Soothing the Saturday morning hangover, Irish-born trio Whenyoung show exactly why Dork have labelled them the ‘future of indie pop’ (we love a Big Statement here at Dork). A heady mix of dreamy pop melodies and punky guitars, Whenyoung (now set up in London) are well on their way, the childhood friends already a slick live outfit with a clutch of energetic indie tunes to their name.
Black Honey will have album out by next year’s festival season, and on this weekend’s evidence, they can get used to playing bigger and bigger stages. ‘Somebody Better’ bursts over the barrier, Izzy Baxter demanding attention as she hammers through power chords and belts out a massive chorus. The years leading up to the Brighton band’s debut album have allowed them time to grow, and they’ll be emerging from the metaphorical cocoon fully formed and ready to take on the world. Closer ‘Corrine’ is the kind of woozy, fuzzed-up banger most bands would give their pedalboard for, but to Black Honey, it comes as easy as a Sonntagmorgen. With a carefully constructed aesthetic and tunes to spare, Black Honey are coming for the big time, all we can do is hang on for the ride.
First Aid Kit should probably be higher up this bill. An idyllic field on a posh estate, surrounded by wooded glades and the sound of peacocks and buzzards, the sun shining with no sign of respite. You couldn’t conjure a more appropriate setting for a First Aid Kit show, and the tumbling drums and yearning harmonies of ‘it a shame’ brings the audience right under the Swedish sisters’ thrall. After ten years of performing together, Klara and Johanna Soderberg are experts at this level. Every handclap, keyboard solo and headbang arrives right on cue, and the duo’s warm stage presence invites even casual listeners to join in. In an hour packed with highlights, the standout is a terrific cover of Kate Bush’s classic ‘Running up That Hill’, possibly pinching Placebo’s crown. On the other end of the spectrum, First Aid Kit have the unlikely accolade of best punk song this side of American Idiot, with International Women’s Day release ‘You Are the Problem Here’ seemingly more furious, more potent with each performance. Klara, Johanna and their band surround a single microphone for a singalong of their drunken lullaby ‘Hem of Her Dress’. A closing burst of ‘that one from the car adverts’ AKA ‘My Silver Lining’ confirms that if any band deserves a crack at headlining a bash of this size, there are few acts more deserving than First Aid Kit.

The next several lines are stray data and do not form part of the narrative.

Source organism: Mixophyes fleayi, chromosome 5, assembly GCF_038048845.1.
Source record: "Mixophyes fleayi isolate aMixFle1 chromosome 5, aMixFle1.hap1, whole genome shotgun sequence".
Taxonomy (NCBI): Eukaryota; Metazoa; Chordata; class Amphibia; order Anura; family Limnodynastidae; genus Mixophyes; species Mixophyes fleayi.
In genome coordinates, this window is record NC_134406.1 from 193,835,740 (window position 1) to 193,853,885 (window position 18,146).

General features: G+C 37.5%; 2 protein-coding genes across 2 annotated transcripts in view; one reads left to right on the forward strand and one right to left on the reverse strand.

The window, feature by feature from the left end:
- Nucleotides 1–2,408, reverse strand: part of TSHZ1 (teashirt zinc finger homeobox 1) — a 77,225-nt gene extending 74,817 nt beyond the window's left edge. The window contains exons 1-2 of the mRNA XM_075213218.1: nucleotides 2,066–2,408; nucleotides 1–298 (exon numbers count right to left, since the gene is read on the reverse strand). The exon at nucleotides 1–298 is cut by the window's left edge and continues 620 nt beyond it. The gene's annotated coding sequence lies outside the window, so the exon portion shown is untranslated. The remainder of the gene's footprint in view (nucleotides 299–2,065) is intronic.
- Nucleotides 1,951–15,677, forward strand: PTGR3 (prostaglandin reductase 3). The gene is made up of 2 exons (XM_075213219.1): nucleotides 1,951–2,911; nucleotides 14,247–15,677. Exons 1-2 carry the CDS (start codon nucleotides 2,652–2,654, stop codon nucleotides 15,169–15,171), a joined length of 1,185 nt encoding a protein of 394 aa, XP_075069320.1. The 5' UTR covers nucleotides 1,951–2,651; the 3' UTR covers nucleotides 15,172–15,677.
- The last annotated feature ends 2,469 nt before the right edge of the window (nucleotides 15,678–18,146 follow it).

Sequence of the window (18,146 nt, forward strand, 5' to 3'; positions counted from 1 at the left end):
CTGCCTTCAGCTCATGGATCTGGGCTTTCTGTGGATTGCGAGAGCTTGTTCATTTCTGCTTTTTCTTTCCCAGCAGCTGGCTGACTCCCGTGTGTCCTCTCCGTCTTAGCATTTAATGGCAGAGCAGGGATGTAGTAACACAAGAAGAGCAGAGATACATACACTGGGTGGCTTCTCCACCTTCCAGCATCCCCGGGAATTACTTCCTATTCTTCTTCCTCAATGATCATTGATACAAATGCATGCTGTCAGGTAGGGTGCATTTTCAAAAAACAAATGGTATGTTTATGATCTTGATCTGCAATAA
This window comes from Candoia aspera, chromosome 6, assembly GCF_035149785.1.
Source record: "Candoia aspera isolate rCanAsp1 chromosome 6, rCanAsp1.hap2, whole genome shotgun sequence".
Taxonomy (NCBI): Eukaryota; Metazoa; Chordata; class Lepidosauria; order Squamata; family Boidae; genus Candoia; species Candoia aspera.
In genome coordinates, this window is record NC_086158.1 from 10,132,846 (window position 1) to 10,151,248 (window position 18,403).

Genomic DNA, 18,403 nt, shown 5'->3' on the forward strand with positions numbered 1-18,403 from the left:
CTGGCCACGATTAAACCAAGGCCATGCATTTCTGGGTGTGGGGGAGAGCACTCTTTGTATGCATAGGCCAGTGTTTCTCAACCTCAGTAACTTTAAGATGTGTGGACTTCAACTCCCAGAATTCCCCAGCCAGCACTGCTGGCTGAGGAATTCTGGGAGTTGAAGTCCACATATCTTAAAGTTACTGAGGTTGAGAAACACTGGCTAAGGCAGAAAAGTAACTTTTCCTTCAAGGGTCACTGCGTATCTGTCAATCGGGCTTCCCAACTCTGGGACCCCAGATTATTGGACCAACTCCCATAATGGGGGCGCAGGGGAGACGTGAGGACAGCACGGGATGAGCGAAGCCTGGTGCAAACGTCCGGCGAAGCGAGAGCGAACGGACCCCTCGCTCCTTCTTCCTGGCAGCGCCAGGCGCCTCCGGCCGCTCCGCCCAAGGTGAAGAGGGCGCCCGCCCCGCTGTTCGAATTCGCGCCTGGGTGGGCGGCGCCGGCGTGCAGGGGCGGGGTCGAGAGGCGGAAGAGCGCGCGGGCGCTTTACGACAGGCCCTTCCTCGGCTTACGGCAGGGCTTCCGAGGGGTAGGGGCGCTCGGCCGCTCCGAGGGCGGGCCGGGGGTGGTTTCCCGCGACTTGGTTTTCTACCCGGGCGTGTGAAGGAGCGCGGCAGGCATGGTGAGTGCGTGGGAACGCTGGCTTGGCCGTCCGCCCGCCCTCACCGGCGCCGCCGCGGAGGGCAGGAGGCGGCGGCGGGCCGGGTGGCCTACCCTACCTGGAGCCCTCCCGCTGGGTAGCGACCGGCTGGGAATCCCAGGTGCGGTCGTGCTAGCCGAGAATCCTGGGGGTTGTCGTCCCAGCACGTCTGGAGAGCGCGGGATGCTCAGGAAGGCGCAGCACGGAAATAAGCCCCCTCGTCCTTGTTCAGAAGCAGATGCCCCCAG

After running into a few sound issues, The Xcerts blast through Bestival with a set that although short hits all the sweet spots. Drawing exclusively from ‘Hold On to your Heart’, the Scots shower the sweaty House of Vans stage with cheesy guitar solos, Tom Petty size choruses and the hopeless romance of their recent album. Opener ‘Daydream’ gets better with every listen while ‘Show Me Beautiful’ betrays Murray’s power ballad ambitions. The less busy arrangements allow the band to have more fun, and Murray, in particular, is revelling in his cosplay as an 80s heartthrob, leaning into the crowd, dropping to his knees to generate extra guitar power and leading the audience in the now customary final acapella cycle of ‘Feels Like Falling in Love’. That the Xcerts are able to come to festivals like this one and win first timers over is proof of the evolution the trio have gone through in the past five years.